Dr Jude Obi, lecturer in the Department of Soil Science and Land Resource Management at Uyo University, says organic farming combines traditional best practices with modern farming methods for health benefits.
Obi said this during his online presentation on “Organic Farming to the Rescue” organized by the Journalists Go Organic Initiative.
He said any non-“rooted” agricultural practice thrives and thrives on the principles of health, ecology, equity and care should be abandoned.
“These principles express the contributions and vision that organic farming presents to humanity in achieving a secure and equal global society.
“It supports and improves the health of the soil, plants, animals, humans and the planet as a whole and indivisible, relies on living ecological systems, mimics them and helps to maintain them.
“It is built on relationships that ensure fairness with regard to the common environment and life opportunities, manage prudently and responsibly to protect the health and well-being of current and future generations and of the ‘environment.
“Any activity, process, practice that does not comply, does not respect and does not fully respect these principles is clearly not good for the environment and its inhabitants,” he stressed.
Obi, who is also the coordinator of the Knowledge Center for Organic Agriculture (KCOA) in Africa, also highlighted the potential of ecological agriculture.
“Ecological agriculture generates both economic value and sustainable development that must be seriously promoted to allow Africa to exploit this niche.
“The continent should adopt the practice of organic farming due to the fragile environment that inhabits it; for example, the best soils are alluvial deposits found in large river valleys.
“Most soils are difficult to cultivate, although soils in the humid tropics can be quite rich due to the forest cover and the rapid decomposition of organic matter.
“However, intense precipitation leaches most of the nutrients from plants, resulting in the formation of latosols or ferrosols and luvisols with some undesirable characteristics.”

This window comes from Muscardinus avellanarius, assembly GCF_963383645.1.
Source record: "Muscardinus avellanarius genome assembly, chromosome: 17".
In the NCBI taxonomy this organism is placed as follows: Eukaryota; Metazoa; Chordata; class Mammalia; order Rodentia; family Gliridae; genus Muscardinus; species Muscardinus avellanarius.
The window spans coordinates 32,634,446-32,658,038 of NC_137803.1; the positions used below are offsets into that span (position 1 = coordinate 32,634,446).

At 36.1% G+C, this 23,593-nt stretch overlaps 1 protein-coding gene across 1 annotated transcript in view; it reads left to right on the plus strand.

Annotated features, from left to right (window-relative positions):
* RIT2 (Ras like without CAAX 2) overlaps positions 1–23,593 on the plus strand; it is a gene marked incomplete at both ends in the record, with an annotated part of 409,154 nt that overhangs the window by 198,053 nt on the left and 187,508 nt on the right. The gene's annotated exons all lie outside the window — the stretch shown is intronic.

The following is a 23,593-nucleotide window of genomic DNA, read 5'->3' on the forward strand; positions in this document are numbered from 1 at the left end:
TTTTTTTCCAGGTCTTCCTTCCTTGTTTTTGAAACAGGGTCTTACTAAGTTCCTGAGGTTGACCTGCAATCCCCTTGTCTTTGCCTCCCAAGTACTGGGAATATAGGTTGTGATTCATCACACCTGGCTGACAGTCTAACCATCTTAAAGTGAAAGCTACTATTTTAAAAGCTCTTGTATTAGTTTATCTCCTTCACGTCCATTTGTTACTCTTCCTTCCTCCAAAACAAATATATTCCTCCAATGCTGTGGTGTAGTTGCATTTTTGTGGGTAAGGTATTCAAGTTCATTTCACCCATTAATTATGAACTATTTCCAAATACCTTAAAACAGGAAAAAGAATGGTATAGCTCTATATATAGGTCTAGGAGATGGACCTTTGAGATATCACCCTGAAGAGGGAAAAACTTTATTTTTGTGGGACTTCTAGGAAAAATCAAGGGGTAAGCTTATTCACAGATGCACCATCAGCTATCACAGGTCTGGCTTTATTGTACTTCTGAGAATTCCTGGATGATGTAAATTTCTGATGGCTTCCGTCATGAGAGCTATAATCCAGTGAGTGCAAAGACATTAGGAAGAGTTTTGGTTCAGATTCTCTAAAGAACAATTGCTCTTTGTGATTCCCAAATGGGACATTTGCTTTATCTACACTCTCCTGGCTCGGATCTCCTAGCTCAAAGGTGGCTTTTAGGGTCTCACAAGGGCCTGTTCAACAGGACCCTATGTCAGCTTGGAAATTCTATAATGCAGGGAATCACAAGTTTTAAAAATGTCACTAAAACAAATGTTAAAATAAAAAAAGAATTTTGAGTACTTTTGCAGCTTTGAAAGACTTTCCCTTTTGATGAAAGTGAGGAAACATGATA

According to Obi, towards the deserts, the soils are sandy and deep but poor in humus and quite infertile, which leaves room for xerosols which are quite poor in humus.
“Faced with these fragile environments, it is the episode of worsening land degradation.
“The bottom line is that these soils are inherently not resilient and management using synthetic resources and heavy equipment is not sustainable in the long term. He caught up with us earlier than expected.
“These explain the failure of all the big established farms in Nigeria and will continue to chase away those who decide not to listen that organic farming is the answer.
Obi said that research and practical results had shown that as the conventional system continuously increases the inputs of soil amendments to herbicides, pesticides, insecticides and finally genetically modified; organic practices increase profits and profitability.
Listing the benefits of organic farming, Obi said, “It has positive effects on the soil by improving soil condition, reducing soil pollution, erosion and flooding, purifying groundwater. , energy efficiency, better flavor and better nutrition, helps pollinators and maintains biodiversity.
“Organic foods and agricultural products have better nutrition, help us stay healthy, poison-free, organic foods improve taste and extend shelf life.
“Has antioxidant content, improves heart condition, antibiotic resistance, reduced pesticides, stronger immune system, products are poison free, lower levels of toxic metals.”
Obi said that with the crisis facing humanity, from strange diseases to the harsh environment, to natural disasters, to communal clashes and to war, “it has become clear that the starting point is options. respectful of the environment and that organic farming has taken the lead “.